The benefits of genealogy are not only to discover your ancestors, but also to make new friends along the way. I am grateful to be working with knowledgeable people, but also inspire beginners to pursue their research. Yesterday I ran a table at the town fair in Shirley, Massachusetts, which happened to be my home for 15 years. It was wonderful explaining to people why genealogy is a wonderful form of self-enrichment and seeing them so interested. I have had a great time lecturing this month and attending local conferences and society meetings. Check back often for new resources and templates I will be uploading to my “Publications” page, so it’s more like a research toolbox for others to use freely.
Next month, I am presenting an Introduction to Genealogy at the Shirley Historical Society. The presentation is scheduled for Saturday, May 14 @ 7:00pm. In June, I begin my continuing education journey in genealogy with the ProGen Study Group, an 18 month course that is designed around Elizabeth Shown Mills’ book Professional Genealogy: A Manual for Researchers, Writers, Editors, Lecturers and Librarians. I have only heard alumni say it was extremely beneficial and so I am eager to begin this opportunity.
Are you a researcher looking for extra help? Do you find yourself unable to attend the workshops and presentations that our held in your local community? I am happy to work with you and provide some undivided time to help you gain research skills. For $35 per session or $125 for four, it is a highly affordable option for developing life-long skills to enhance your genealogy aspirations! If you’d like to know more, send me an e-mail at email@example.com.
I enjoy touching on a diversity of genealogy topics with my posts for Legacy News. In “Using Researching Logs Effectively in Genealogy,” I explain the benefits of documenting every search and broke down how my own template as to how I capture the details of what I’m looking for and how I find it.
Many of us like to know more about our ancestors beyond just vital statistics. My post “Adding Historical Context to Your Ancestor’s Life” explains what sources can add greater depth and context to the story your ancestors.
You can access a back log of all my Legacy News posts by clicking here.
Record Spotlight – Registers of Applications for the Release of Impressed Seamen
Up until the end of the War of 1812, the Royal Navy took many American merchant seamen sailing the high seas. England was at the time a global empire that heavily relied upon its navy and would go to controversial measures to recruit manpower. The British had declared war on France in 1793. This conflict necessitated the need of able seamen, so the British press gangs would board American ships to impress or forcefully recruit Americans. These often-violent acts were veiled under a thin justification that they were taking back British seamen who deserted the Royal Navy. Impressment caused outrage in the United States; interpreted as an assault on basic human rights and liberties.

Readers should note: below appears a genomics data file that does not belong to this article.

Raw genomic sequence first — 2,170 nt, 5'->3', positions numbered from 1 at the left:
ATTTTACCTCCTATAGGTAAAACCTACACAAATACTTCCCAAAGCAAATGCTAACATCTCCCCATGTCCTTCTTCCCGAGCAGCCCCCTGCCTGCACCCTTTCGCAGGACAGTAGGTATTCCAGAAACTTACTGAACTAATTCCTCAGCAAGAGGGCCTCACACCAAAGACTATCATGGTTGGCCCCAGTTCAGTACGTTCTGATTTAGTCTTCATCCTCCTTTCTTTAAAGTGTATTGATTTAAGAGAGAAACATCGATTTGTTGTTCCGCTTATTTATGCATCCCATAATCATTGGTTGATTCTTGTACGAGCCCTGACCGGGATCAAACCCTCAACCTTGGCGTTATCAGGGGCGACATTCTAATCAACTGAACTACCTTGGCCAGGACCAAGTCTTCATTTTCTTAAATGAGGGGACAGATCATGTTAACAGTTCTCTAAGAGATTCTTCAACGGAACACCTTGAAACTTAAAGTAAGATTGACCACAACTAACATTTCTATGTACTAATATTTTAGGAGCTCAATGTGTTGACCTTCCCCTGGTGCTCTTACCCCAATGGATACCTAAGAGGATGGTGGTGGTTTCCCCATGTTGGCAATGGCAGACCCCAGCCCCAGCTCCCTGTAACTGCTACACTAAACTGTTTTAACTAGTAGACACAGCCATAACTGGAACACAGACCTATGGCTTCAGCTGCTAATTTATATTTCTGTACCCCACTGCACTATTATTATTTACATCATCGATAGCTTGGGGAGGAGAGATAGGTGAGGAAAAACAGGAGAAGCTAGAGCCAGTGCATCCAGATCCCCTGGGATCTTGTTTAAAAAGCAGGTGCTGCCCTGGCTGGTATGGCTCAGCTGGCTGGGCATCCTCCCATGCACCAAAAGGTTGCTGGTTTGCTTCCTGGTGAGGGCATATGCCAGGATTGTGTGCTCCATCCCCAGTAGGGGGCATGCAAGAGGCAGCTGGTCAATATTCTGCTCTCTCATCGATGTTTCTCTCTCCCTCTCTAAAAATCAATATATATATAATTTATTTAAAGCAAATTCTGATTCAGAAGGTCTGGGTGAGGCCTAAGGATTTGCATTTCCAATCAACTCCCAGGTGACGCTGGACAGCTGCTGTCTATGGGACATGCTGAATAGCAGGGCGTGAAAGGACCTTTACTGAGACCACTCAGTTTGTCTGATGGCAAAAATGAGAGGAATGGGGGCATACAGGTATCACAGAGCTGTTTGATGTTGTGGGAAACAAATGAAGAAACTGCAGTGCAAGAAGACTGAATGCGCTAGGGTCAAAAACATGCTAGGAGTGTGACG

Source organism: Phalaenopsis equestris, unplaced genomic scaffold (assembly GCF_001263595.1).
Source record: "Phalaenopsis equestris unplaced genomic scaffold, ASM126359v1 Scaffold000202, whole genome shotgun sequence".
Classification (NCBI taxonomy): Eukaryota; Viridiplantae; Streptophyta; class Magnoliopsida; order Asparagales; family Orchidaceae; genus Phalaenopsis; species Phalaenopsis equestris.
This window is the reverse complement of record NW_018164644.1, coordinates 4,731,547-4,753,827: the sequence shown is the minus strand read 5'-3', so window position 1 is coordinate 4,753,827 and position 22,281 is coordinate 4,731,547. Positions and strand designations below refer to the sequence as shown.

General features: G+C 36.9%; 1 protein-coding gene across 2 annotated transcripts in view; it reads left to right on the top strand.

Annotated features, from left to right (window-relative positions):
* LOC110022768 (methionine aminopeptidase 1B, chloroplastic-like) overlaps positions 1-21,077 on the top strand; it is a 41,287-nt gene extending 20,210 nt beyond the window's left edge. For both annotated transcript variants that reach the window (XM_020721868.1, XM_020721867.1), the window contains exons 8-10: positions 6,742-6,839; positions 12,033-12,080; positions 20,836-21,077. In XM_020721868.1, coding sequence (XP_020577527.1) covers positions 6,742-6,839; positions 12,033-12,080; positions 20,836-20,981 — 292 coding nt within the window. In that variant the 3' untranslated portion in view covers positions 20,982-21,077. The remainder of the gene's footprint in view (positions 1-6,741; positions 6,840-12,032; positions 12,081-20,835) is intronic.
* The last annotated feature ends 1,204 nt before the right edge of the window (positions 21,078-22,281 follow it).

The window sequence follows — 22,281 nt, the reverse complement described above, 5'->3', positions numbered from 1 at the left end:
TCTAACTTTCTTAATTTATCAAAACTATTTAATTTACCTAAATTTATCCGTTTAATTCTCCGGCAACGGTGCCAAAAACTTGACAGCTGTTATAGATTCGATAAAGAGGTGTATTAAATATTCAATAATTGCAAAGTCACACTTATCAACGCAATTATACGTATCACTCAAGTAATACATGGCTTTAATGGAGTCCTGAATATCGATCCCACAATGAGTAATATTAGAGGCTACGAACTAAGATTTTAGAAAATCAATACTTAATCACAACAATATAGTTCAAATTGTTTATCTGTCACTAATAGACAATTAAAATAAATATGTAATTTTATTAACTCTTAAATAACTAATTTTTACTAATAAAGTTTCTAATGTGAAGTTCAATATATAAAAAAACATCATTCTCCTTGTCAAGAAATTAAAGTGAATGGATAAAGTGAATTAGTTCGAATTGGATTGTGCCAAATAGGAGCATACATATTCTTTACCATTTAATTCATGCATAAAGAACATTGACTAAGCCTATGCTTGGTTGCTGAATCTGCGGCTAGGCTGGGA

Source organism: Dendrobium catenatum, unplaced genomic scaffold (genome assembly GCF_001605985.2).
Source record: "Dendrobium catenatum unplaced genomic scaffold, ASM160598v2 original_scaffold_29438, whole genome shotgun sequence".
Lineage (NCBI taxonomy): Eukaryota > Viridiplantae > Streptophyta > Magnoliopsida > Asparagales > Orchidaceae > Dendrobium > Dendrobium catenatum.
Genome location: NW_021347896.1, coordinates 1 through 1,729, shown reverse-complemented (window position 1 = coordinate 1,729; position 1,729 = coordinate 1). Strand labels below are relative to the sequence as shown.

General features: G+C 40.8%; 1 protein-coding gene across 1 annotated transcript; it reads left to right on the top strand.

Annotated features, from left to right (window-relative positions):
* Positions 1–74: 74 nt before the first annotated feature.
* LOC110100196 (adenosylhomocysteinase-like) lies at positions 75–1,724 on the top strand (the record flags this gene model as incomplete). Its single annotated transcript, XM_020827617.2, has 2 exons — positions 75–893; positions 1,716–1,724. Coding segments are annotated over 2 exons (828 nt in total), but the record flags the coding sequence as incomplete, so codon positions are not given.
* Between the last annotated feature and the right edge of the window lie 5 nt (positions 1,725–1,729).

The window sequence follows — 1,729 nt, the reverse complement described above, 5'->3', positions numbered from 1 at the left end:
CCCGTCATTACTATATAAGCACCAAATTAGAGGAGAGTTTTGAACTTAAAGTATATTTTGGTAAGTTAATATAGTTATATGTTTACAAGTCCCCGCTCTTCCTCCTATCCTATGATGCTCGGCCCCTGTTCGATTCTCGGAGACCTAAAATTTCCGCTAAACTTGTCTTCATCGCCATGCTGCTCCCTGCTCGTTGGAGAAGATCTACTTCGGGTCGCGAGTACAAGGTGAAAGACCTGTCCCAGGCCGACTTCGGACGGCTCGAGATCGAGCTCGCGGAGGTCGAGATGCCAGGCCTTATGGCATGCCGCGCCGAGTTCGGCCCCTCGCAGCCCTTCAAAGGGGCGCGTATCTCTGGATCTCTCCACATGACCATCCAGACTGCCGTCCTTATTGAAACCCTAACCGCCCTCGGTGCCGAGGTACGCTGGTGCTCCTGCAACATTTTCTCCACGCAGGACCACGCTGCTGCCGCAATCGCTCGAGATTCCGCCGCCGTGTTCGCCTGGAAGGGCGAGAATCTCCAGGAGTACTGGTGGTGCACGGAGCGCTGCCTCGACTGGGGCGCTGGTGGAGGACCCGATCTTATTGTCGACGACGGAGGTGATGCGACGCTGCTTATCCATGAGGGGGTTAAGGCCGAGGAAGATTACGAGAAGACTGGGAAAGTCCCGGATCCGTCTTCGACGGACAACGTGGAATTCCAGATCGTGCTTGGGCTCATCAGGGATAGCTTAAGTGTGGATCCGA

The National Archives has two microfilms that document the impressment phenomenon. Several agents and diplomats dealt with the crisis by submitting applications to the British government demanding the release and repatriation of Americans impressed into the Royal Navy. The majority of the contents held on these microfilm rolls include the agent’s registers of applications. Each individual register is self-indexed by the first letter of the seamen’s surname, but no master index exists for the entirety of the microfilm roll. These include:
- The name of the seamen
- The American vessel and it’s master on which he was impressed
- The state or city in which the seamen resided
- The British vessel and master which impressed the seamen
- The proof of American citizenship he provided to American vessels
- The overall outcome of the application.
The use of National Archives records can provide a document that connects your ancestor to an important moment in early American history.
These microfilm rolls have not been digitized and can only be accessed at certain branches of the National Archives (Boston, Washington). Click on the links to download a more detailed description of each roll provided by NARA.
Roll List for M1839
Roll List for M2025
“Fleshing Out the Details of the Flesichhauers [part 1], ” posted 28 Apr 2016.
“Bartholomew Oliver’s Master Mariner Certificate,” posted 21 Apr 2016.
“2016 MGC Conference: What I Learned About Genetic Genealogy from CeCe Moore,”posted 19 Apr 2016.
“25 Favorite Free Genealogy Websites,” posted 11 Apr 2016.
“Getting The Facts Right: Ancestors Who Amended the Records,” posted 8 Apr 2016.
“Genealogical Research in Minutes of Annual Town Meetings,” posted 2 Apr 2016.
Shakeeb Asrar. “Online database of Holocaust victims hits 1 million records,” USAToday, posted 8 Apr 2016. Shared by Salt Lake Institute of Genealogy.
Zachary Garceau. “ICYMI: Historic Occupations,” Vita Brevis, posted 19 Apr 2016 (originally written 12 Apr 2014). Shared by New England Historic Genealogical Society.
Judy G. Russell. “The name game,” The Legal Genealogist, posted 6 Apr 2016. Shared by Judy G. Russell.
Emily Kowalski Schroeder. “Learning About The Census,” Growing Little Leaves: Genealogy for Children, posted 27 Apr 2016. Shared by Tessa Keough.
Luke Spencer. “Exploring America’s Largest Collection of Early Tavern Signs,” Atlas Obscura, posted 22 Apr 2016. Shared by Connecticut Historical Museum and Library.
Copyright (c) 2016 Jake Fletcher.
Jake Fletcher. “April 2016 Monthly Update,” Travelogues of a Genealogist, posted 1 May 2016. https://fletcherfamilytree.wordpress.com/2016/05/01/april-2016-monthly-update